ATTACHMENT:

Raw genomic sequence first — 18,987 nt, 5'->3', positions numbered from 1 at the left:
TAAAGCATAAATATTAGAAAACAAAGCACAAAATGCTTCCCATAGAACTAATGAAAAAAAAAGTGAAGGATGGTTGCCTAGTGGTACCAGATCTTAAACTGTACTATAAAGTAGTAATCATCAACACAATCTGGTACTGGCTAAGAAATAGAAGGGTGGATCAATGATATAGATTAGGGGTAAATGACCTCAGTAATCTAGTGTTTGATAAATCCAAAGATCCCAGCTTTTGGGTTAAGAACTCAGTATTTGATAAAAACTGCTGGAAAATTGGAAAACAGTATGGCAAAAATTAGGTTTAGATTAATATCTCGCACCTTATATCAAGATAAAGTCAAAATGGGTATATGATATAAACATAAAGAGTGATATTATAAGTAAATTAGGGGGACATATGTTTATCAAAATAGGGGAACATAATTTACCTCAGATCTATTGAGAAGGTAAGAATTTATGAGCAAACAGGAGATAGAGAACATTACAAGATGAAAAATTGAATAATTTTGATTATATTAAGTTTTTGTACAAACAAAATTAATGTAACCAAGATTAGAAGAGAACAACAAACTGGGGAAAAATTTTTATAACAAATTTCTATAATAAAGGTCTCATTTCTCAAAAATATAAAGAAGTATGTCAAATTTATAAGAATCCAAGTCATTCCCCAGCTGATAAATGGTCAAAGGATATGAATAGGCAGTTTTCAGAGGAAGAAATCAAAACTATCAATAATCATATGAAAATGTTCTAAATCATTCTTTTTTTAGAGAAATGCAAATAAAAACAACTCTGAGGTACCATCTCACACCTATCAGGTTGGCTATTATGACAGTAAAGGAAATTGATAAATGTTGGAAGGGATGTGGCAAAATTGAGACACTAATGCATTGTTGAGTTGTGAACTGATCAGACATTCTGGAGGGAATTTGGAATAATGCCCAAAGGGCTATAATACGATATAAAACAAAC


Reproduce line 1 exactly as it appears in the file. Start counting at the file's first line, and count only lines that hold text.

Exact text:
Raw genomic sequence first — 18,987 nt, 5'->3', positions numbered from 1 at the left: